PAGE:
Aerating your grass keeps it from sitting atop compacted soil. Soil can become compact for a variety of reasons. Compacted soil not only will hinder your grass’s ability to soak up nutrients, but it could lead to pest problems to develop underneath your land. With cold and warm-season grasses, aeration is best done in June and August.

The Importance of Mowing Your Lawn

As your lawn enters its third stage of growth, elongation, it’s essential to maintain your grass’s height. If you do not mow your grass, issues you can run into include:

• Healthy grass developing diseases
• Increased use of products because of unnecessary maintenance
• Taller grass could lead to pest infestation

When mowing grass, you will want to make sure you have a quality lawn mower for the heavy-duty work. There are also various great grass trimmers you can use for more challenging to reach parts of your lawn.

It’s best to keep a consistent schedule as you never want to mow more than ⅓ of the length of the blade at a time. As a basic rule of thumb, you want your grass to be anywhere between 2-3 inches.

Understand Your Soil’s pH

Your soil’s pH plays a huge role in understanding the health of your grass. The pH of soil describes the environment in the soil. pH is the unit of measurement used to measure the acidity or alkalinity of a substance.

A pH scale runs from 0-14, with 7 being neutral. The lower the number on the scale, the higher the acidity. While the higher up you go up on the pH scale, the higher the alkalinity.

With soil, you will typically find pH ranges between 3 and 10. While different plants can thrive on either end, most plants do well when a soil’s pH level is 6.5

When trying to understand your soil’s pH, you need to understand your grass’s recommended pH level. You can do this by taking a simple soil pH test, many of which can be done right at home. Then depending on what the pH level is, you can lower or raise it. You will often either add pelletized or powdered limestone to raise the pH level or add pelletized or powdered sulfur to lower it.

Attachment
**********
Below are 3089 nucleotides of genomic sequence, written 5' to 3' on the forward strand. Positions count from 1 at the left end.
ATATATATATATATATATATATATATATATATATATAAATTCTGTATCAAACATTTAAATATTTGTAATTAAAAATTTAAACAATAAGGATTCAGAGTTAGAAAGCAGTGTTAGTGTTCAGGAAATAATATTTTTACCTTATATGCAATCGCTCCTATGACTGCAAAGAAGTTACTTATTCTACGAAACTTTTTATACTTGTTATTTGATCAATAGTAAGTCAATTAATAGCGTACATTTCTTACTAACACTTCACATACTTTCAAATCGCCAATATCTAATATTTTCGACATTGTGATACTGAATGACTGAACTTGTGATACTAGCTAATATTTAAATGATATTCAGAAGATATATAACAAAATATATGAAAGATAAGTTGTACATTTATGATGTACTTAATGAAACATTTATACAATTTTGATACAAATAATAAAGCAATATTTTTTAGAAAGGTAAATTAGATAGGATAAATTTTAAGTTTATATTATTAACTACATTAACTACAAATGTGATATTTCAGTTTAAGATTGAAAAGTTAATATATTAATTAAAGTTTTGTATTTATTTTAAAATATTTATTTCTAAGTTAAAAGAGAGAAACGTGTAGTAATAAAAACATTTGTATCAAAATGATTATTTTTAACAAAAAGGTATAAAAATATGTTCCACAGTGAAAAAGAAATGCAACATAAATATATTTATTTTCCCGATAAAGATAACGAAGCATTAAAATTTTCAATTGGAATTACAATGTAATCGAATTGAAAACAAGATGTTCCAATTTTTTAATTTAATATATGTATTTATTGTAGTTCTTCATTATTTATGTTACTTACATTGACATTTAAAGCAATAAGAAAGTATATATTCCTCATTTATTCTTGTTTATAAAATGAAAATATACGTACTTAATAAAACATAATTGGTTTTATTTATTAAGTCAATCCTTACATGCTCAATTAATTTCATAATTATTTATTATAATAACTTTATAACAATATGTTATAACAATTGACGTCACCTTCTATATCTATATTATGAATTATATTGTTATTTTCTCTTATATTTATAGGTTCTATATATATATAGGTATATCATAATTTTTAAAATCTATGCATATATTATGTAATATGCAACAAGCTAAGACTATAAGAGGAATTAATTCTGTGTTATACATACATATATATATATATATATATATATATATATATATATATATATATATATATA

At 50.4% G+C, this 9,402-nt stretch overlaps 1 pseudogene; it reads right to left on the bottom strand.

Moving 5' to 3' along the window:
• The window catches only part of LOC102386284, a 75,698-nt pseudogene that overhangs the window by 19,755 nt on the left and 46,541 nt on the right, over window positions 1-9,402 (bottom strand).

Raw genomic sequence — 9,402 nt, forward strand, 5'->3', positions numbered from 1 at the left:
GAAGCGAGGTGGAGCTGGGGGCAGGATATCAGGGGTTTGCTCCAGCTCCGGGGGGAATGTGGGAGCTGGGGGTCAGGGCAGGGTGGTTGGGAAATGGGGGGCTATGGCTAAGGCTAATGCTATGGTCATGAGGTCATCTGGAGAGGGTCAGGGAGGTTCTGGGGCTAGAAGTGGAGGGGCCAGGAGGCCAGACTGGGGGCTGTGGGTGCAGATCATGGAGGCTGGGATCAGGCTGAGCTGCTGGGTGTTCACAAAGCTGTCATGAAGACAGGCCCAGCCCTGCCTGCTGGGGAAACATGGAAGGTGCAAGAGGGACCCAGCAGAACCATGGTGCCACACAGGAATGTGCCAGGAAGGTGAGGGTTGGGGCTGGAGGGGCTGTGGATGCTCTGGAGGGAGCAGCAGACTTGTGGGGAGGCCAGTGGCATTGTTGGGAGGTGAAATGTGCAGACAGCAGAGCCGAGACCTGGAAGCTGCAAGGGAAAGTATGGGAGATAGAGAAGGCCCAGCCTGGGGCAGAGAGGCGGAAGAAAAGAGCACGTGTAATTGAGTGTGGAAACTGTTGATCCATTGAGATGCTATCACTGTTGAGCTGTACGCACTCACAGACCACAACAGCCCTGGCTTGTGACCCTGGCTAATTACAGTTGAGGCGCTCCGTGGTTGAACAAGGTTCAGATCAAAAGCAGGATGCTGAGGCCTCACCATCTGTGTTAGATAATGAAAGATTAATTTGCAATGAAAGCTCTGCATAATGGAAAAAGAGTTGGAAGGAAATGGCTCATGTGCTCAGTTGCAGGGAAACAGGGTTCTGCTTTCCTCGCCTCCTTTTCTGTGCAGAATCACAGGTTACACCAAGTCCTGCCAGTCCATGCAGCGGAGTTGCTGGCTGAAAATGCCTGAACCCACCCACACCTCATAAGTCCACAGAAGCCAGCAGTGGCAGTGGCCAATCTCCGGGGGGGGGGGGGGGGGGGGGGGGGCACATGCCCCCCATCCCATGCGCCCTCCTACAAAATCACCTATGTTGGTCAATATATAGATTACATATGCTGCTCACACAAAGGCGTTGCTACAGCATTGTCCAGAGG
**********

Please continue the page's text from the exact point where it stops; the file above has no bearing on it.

By adjusting the pH level to your grass’ needs, you will encourage proper access and retention of minerals necessary for your plant’s growth.

Nourish Your Lawn

The last, yet arguably most essential part of the life cycle of grass is proper nourishment. Like all living things, your grass will die without water, no matter how attentive you are with fertilization, aeration, and pre and post-treatment.

Generally, you should adhere to the following lawn care guidelines when watering your lawn:

• Grass should have at least 1-1 ½ inches of water a week
• Instead of watering daily, water 2-3 times a week.
• You should not have runoff when watering, but your lawn should be moist enough to puncture with a stick easily.
• Overall, browning is an indication that your grass needs more water.
• Browning in a select location can be an indication of a deeper issue.

Nature has a way of taking care of itself, and if you ignore your grass, the life cycle of grass will continue regardless. However, if you want to maintain a beautiful lawn that is always at its peak, you can do plenty to achieve this.

We hope this lawn care guide can help you reach a healthier, greener lawn.